From: David P. Hayes
Date: Sunday, March 22, 1998 6:18 PM
Frank Wylie wrote in message <email@example.com>…
>"David P. Hayes" <firstname.lastname@example.org> wrote:
>>but here is where I again
>>find cause to plea that rare prints subject to deterioration be transferred
>>to an inexpensive, digital format with all the resolution and grayscale that
>>could be expected from the best film-to-film copy.
>Please don't take this as a hostile observation, but after reading
>your plea, it seems to not be so much for preservation, as conversion
>to the digital format.
Conversion to a digital format does constitute "preservation" when at present the affected films are on deteriorating media. I use the term "preservation" exclusive of "restoration," which is how Roger Meyer uses the two terms.
>Currently, the same said restoration/preservation can be done on film
>@ a lower cost and higher resolution on a media that has a proven
"Film… a proven track record"? We know that both nitrate and safety stocks are subject to decomposition and fading. As for cost, CD recordable discs which store 660MB are now selling for a dollar, or to put it another way, we're talking $1.50 per gigabyte.
>I will dance a jig of joy when it becomes "do-able" on a desktop
>computer and simple scanner. Until then, I plan on using the media
>that makes the most sense as far as economy Vs quality; film.
"Simple scanner" may be going too far, but the principles of those scanners can be adapted for the required machinery, which could therefore be of moderate expense and competitive to other media.
>In my opinion, a real danger looms on the near-horizon. With all the
>hoopla about digital film preservation/restoration, the general public
>and many film buffs assume that all archives have digital facilities;
>when quite the opposite is true. Archives simply do not have the
>budgets to build a preservation program around a technology that
>changes standards each year and obsoletes itself with alarming
The hoopla should be ignored, and false expectations should be discouraged, but once the hyperbole is stripped away, the truth that remains is that technology has advanced so much that there is incredible bang for the buck. Anyone who knows what kind of computer $1500 would buy ten years ago and compares it to what the same (devalued) amount buys today can see just how much more RAM, ROM, MHz, etc., can be had.
And I never implied that potentially-obsolete standards be employed. I went into detail as to how essential it was to find the optimal transfer procedure to capture as much resolution and grayscale as would be found on a film print; I repeated that sentiment in the very passage that you responded to.
After saying that, we need to remember that digital formats are flexible about resolution and grayscale limitations, so the transfer done today is not unreadable by the machine of tomorrow. An example of this is the DVD format which can store a movie as 1.85:1, 1.33:1, 2.35:1, or any other ratio currently in use or to be invented, without special decoders and without waste of storage data gone to black bars. (I'm not endorsing the resolution or color-scale capabilities of DVD, nor implying that it represents the pinnacle of digital formatting [it doesn't], but am rather spotlighting a single aspect--versatility of picture area--to make the point that technological obsolense needn't happen.)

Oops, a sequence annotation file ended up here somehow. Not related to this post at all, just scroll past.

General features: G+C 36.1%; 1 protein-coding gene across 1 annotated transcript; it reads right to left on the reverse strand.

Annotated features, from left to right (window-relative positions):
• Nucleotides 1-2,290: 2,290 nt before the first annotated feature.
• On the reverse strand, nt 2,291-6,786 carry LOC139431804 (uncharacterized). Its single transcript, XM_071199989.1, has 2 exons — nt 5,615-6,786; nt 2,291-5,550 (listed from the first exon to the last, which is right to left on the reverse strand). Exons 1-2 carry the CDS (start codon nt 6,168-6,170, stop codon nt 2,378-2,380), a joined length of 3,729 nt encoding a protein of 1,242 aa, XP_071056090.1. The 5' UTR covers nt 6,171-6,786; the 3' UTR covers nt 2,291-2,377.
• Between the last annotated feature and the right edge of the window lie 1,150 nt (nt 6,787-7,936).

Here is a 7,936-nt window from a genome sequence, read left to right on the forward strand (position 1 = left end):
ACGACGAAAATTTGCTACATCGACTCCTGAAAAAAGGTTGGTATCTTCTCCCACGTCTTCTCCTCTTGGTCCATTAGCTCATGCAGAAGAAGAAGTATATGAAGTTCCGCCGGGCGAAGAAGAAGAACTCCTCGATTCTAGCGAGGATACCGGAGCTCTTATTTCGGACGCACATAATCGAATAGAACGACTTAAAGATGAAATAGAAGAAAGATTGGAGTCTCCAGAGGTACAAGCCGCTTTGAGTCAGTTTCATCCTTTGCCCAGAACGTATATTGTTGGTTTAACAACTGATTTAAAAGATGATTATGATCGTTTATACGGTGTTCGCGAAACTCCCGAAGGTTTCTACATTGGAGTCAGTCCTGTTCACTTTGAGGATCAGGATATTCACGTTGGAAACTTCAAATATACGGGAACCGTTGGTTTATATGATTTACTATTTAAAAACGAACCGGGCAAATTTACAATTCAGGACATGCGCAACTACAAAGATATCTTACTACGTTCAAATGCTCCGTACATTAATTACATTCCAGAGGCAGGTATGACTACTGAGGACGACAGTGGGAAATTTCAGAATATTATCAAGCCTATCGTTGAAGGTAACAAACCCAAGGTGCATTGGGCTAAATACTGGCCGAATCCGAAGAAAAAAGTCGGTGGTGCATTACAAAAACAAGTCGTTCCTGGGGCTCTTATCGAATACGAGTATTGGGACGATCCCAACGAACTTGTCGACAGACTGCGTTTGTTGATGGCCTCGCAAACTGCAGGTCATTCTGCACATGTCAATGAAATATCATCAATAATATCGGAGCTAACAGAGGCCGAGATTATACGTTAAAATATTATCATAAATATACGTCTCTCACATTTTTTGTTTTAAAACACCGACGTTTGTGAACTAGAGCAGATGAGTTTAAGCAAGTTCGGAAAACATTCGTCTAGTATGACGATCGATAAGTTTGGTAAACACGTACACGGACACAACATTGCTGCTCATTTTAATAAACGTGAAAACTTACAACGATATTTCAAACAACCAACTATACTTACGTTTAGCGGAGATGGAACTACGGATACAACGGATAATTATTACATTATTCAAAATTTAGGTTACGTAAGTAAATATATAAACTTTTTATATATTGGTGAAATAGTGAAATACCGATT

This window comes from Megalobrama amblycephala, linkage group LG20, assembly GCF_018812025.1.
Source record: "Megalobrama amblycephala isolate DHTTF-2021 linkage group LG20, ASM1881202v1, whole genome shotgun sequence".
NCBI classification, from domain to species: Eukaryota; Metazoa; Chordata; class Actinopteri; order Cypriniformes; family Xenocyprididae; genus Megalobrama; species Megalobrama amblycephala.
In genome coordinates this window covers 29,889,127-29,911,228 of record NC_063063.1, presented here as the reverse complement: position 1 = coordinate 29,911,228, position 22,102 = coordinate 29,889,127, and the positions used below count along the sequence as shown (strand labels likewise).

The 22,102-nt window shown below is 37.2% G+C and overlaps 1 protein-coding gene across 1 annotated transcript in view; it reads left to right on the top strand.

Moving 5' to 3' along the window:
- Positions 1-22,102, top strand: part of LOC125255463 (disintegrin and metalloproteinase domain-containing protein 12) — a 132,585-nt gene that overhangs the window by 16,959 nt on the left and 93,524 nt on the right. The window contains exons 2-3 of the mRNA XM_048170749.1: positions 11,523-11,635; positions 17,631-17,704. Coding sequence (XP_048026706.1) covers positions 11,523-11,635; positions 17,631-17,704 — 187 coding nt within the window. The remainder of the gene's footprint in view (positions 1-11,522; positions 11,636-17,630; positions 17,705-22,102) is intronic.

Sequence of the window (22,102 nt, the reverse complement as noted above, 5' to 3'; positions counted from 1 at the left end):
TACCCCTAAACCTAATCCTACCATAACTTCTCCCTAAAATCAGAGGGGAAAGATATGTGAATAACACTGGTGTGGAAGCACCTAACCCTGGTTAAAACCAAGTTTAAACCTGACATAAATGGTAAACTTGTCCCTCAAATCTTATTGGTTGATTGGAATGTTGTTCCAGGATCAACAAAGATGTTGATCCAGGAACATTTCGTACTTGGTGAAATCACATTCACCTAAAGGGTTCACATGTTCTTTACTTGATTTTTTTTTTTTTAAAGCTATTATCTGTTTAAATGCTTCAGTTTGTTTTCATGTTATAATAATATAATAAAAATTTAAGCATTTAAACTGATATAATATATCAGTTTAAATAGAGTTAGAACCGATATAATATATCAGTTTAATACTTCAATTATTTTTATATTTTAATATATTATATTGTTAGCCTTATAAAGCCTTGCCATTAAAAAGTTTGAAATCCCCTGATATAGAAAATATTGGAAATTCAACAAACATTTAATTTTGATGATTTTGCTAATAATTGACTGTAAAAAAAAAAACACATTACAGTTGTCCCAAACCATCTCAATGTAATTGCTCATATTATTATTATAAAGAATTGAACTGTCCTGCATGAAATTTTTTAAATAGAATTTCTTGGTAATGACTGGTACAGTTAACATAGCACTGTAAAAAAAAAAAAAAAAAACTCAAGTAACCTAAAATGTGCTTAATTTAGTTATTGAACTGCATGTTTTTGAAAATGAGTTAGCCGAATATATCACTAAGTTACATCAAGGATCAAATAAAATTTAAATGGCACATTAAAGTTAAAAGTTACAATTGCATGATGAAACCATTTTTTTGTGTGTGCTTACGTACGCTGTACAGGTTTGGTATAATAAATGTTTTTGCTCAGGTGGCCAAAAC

>The typical American response is to embrace technology for
>technology's sake; never mind the consequences. Even more
>dangerous to me is the automatic assumption that every advance in
>digital film preservation/restoration/production is instantly adopted
>by all who work with film. While many of us know this to be untrue;
>a distressingly large number of my (otherwise intelligent) friends
>express shock and incredulity that the lab I work for does not have
>the latest Cineon digital workstation sitting in the corner for a
>quick session of "remove the scratch" on the latest restoration.
That people make bad assumptions does not invalidate the value of the technology, nor should the most advanced equipment be expected to be found anywhere other than where it would be used around the clock. Digital-scratch-removal does not fall into the category of what I am pleading to see converted to digital form; as I indicated, I most see the need to copy nitrate materials in their present form (with whatever scratches, missing emulsion, etc.) so that chemical decomposition of the nitrate won't eliminate any more one-of-a-kind material. Scratch-removal and other corrections (e.g., insertion of missing scenes from other prints) can wait.
>If this type of assumption becomes ingrained in the general public;
>then what is to keep it from working it's way into corporate culture?
>This could possibly manifest itself in the elimination of certain
>filmstocks (or all filmstocks) needed to continue film restoration,
>should companies like Eastman Kodak feel that current digital
>technology can replace motion picture film.
If corporate culture acts in its best interest, Eastman Kodak will continue to make filmstock for film-to-film copying as long as labs are buying it. And if one company were so stupid as to stop making it when there is a market for it, a competitor will step in to fill the vacuum. What definition of "corporate culture" were you using?
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